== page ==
Among married couples with children, filings for the EITC rise during economic downturns. This study’s estimates suggest that for this group a one percentage point increase in the unemployment rate leads to a 6.1 percent increase in claims. This suggests that for married couples, the loss of one income pushes them beneath the threshold needed to qualify for higher EITC income.
Among single filers without children—who are eligible for a much smaller credit and represent less than five percent of the program’s total costs—a one percentage point increase in the unemployment rate leads to a 3.2 percent increase in EITC claims.
Single parents find the least benefit during economic downturns. The analysis showed that EITC filings among single-parent families decreased by one percent. This finding is especially important given that single parents represent nearly 60 percent of EITC filers, who receive almost three-quarters of all EITC dollars.
The EITC in Context
Only a relatively small share of working single parents have incomes above the EITC phase-out range. This means that the loss of earnings will either have no change in EITC eligibility, or loss of eligibility entirely in the case of a lost job and no earnings for the entire tax year.
On the other hand, more than half of married couples with children have incomes above the point at which their EITC credit starts to phase out. This means that a loss of income would more likely increase their EITC eligibility and income. Also, with two potential earners in the household, it is less likely that a job loss for one parent would reduce the family income to zero.
To put the EITC’s responsiveness in context, the researchers compared the EITC results to key safety net programs including Unemployment Insurance (UI), Food Stamps (SNAP) and TANF. During the same time period, a one percentage point increase in the unemployment rate led to an increase in caseloads of 14.5 percent for UI, 8.4 percent for SNAP, and 7.7 percent for TANF, compared to 1.8 percent for the EITC.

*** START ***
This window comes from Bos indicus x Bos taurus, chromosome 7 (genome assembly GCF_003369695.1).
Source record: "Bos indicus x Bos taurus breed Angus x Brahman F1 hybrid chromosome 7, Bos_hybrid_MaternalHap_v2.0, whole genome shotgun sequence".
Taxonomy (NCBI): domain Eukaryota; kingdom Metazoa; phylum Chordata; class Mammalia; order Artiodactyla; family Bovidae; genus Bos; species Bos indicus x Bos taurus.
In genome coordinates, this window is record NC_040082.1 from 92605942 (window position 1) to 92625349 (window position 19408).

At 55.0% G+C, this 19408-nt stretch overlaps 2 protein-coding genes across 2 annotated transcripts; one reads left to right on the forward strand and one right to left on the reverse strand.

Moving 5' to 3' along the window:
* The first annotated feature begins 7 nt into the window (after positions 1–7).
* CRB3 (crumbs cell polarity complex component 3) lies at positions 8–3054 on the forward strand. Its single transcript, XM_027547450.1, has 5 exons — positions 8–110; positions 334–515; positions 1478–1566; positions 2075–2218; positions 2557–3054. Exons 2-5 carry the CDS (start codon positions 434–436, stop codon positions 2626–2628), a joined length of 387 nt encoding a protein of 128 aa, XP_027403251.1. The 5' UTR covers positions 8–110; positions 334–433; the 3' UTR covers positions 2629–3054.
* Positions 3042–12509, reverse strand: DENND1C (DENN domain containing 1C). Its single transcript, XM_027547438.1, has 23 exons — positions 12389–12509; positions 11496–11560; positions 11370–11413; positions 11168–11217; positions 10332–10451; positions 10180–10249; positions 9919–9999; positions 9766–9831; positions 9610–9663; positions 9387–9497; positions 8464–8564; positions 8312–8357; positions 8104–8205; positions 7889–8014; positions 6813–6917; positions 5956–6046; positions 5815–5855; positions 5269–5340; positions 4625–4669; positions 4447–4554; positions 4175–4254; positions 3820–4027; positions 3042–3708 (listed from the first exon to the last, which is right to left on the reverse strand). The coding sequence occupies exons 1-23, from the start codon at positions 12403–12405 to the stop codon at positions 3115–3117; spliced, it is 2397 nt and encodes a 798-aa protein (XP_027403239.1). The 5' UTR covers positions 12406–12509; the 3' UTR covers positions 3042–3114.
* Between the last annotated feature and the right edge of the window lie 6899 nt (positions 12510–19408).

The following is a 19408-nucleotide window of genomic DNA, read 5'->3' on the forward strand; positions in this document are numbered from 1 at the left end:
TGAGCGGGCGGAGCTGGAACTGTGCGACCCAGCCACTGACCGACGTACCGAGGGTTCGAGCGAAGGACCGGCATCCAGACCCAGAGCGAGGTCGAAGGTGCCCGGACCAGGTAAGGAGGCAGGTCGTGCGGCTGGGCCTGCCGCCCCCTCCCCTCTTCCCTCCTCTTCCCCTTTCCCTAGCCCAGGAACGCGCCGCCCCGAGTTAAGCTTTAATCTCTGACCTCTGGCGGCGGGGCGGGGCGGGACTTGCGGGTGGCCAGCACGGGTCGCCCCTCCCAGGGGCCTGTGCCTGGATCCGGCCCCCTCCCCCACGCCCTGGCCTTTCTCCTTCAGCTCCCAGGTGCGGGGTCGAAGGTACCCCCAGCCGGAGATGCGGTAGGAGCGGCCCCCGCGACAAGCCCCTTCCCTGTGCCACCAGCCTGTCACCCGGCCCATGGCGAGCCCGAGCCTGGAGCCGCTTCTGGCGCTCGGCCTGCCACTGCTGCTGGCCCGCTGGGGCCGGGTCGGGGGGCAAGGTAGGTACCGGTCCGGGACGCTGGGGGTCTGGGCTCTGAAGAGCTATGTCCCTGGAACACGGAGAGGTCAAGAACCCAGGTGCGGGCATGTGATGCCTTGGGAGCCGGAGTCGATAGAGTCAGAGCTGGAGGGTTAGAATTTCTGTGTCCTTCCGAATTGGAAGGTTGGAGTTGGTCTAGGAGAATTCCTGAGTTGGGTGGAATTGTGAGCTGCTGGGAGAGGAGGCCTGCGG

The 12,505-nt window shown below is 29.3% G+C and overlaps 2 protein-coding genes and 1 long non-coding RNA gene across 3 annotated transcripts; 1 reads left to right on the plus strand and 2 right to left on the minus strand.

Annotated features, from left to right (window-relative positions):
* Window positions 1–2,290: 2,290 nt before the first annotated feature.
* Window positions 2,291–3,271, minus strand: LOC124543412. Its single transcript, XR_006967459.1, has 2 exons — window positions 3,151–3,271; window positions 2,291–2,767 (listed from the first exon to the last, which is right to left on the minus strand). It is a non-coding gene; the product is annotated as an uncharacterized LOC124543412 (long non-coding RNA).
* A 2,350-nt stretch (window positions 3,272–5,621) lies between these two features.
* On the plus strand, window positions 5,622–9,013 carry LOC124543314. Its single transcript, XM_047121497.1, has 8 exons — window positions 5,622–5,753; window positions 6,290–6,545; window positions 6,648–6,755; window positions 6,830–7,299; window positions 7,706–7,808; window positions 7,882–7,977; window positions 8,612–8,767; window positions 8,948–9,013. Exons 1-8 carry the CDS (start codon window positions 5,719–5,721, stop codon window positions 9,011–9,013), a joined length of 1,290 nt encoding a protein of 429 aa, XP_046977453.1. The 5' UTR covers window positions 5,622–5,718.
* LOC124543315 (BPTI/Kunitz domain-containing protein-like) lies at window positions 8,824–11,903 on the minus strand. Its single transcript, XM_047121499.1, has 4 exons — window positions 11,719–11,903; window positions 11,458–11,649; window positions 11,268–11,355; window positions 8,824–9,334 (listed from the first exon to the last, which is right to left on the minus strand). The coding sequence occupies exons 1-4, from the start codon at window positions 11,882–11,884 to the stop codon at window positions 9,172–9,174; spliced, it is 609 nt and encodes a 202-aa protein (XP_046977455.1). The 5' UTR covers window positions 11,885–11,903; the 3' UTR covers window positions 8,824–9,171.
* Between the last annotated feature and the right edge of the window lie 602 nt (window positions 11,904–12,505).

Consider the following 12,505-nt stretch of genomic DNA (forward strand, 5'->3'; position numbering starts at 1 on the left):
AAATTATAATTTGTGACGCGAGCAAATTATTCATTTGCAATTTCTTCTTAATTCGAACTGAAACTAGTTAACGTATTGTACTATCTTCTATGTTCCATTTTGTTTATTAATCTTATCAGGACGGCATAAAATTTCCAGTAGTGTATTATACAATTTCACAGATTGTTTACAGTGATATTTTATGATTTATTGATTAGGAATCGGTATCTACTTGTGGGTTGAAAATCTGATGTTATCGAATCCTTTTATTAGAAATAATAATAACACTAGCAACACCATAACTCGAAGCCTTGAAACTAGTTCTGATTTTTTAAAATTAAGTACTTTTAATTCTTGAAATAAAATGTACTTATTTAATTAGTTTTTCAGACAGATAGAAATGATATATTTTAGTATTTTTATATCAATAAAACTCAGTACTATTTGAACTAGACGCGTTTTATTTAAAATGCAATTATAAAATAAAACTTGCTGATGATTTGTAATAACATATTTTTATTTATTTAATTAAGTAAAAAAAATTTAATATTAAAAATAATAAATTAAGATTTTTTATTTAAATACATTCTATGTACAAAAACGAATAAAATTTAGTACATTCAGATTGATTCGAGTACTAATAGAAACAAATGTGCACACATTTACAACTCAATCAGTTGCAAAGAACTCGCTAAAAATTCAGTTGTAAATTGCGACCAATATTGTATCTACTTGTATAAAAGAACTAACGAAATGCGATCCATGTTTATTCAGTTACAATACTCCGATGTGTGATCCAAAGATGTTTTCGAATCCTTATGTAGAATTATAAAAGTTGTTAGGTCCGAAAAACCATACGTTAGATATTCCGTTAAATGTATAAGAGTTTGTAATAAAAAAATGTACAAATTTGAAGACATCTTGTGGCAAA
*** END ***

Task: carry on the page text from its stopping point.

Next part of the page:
These results are valuable for several reasons. The Great Recession is the first “test” of our safety net in the post-welfare reform era. Welfare reform has led to a movement away from “out of work” benefits that carry with them strong work disincentives, and toward an increase in “in work” benefits which promote employment. As many developed countries adopt similar in-work policies, understanding the effect of business cycles on in-work programs is fundamental for policy makers’ decision making and budget planning.
Meet the Researchers
Marianne Bitler is a Professor of Economics at UC Irvine. Her research interests include Labor, Health and Public Economics.
Hilary Hoynes is a Professor of Public Policy and Economics at UC Berkeley and holds the Haas Distinguished Chair in Economic Disparities.
Elira Kuka is a Ph.D. candidate in Economics at UC Davis. Her work has focused on analyzing different aspects of the Earned Income Tax Credit, such as program noncompliance and program cyclicality.
Bitler, M. and H. Hoynes (2010).”The State of the Safety Net in the Post-Welfare Reform Era.” Brookings Papers on Economic Activity: 71-127.
Owens, J. (2005). “Fundamental Tax Reform: The Experience of OECD Countries,” Background Paper, No. 47, Tax Foundation.
Short, K. (2013). “The Research Supplemental Poverty Measure: 2012,” U.S. Census Bureau; this calculation includes the combined anti-poverty effects for the EITC and the child tax credit.